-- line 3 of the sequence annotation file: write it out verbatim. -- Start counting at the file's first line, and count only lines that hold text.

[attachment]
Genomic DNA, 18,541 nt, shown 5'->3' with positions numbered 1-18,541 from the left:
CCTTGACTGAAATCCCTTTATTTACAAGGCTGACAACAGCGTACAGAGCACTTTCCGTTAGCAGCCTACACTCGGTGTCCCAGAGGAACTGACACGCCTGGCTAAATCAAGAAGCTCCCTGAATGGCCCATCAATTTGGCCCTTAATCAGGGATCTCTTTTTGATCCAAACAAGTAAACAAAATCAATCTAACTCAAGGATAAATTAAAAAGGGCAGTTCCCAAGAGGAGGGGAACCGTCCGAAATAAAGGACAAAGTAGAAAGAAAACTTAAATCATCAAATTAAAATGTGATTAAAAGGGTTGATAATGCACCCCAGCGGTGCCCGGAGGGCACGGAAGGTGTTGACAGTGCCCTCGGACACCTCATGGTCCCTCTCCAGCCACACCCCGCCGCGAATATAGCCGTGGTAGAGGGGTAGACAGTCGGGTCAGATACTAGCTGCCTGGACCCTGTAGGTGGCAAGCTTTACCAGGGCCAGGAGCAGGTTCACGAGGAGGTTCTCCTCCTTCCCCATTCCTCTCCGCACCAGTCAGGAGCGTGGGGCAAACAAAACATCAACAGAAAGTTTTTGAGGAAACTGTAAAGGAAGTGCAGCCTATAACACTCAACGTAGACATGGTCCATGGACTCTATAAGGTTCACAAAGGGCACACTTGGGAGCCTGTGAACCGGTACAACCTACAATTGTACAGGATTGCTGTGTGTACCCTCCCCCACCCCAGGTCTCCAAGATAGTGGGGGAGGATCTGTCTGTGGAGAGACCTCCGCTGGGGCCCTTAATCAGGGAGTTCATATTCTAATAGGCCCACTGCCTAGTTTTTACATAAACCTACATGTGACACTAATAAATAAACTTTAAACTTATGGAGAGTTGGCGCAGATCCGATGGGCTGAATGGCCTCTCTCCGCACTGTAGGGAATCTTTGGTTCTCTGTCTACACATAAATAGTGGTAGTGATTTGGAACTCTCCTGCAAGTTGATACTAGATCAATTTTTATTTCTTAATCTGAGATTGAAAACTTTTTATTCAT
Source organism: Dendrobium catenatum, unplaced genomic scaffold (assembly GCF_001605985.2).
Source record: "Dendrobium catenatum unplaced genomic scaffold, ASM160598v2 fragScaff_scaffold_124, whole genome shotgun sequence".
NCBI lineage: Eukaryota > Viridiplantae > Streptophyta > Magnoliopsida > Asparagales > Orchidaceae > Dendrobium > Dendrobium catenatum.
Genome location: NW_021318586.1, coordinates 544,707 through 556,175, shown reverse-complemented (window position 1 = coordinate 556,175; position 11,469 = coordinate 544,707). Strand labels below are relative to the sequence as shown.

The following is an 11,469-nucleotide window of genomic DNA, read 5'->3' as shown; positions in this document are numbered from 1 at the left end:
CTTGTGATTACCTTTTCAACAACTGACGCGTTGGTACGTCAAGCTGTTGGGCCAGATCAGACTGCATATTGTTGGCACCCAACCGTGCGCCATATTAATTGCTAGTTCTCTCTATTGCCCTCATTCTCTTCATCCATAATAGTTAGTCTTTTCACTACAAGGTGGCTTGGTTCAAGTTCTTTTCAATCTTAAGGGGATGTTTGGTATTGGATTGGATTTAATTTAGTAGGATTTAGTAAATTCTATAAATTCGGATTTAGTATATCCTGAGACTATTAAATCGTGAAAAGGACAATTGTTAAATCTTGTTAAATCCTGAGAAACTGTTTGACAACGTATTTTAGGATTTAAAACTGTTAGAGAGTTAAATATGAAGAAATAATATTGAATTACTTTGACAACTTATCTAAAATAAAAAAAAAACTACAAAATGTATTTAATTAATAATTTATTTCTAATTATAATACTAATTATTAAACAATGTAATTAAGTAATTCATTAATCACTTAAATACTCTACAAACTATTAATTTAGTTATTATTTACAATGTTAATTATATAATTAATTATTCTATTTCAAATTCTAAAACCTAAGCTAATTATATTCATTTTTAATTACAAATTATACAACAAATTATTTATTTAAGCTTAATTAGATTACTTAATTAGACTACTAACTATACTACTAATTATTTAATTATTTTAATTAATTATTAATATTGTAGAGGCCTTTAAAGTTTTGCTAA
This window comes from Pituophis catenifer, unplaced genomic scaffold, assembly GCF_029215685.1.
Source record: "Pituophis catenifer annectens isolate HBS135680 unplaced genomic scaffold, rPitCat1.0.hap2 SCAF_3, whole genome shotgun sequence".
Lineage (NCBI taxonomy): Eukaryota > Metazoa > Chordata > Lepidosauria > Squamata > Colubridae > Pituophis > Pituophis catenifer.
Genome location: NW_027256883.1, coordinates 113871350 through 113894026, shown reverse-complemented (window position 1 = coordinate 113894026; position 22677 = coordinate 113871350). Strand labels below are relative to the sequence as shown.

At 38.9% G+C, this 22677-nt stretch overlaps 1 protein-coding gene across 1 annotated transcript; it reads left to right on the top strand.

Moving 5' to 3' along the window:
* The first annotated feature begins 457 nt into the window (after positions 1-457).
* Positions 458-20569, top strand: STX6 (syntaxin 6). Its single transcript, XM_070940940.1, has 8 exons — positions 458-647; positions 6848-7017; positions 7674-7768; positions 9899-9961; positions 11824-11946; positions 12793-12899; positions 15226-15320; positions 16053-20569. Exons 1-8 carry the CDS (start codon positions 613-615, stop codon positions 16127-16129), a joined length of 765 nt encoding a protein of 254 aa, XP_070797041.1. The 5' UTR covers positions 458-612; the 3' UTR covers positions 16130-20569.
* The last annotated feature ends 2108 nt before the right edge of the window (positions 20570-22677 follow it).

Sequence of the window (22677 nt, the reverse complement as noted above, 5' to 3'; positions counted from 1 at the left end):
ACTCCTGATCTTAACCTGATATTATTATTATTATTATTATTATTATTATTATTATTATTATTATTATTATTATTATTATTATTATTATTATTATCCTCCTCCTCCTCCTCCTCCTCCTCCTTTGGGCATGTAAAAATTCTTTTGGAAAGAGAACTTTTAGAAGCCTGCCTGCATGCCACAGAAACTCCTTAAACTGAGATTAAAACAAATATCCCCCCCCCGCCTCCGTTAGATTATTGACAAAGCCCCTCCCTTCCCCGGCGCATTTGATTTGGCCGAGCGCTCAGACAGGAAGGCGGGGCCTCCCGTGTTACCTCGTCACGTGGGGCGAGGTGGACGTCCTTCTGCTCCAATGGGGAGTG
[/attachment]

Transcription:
Source organism: Dendrobium catenatum, unplaced genomic scaffold (assembly GCF_001605985.2).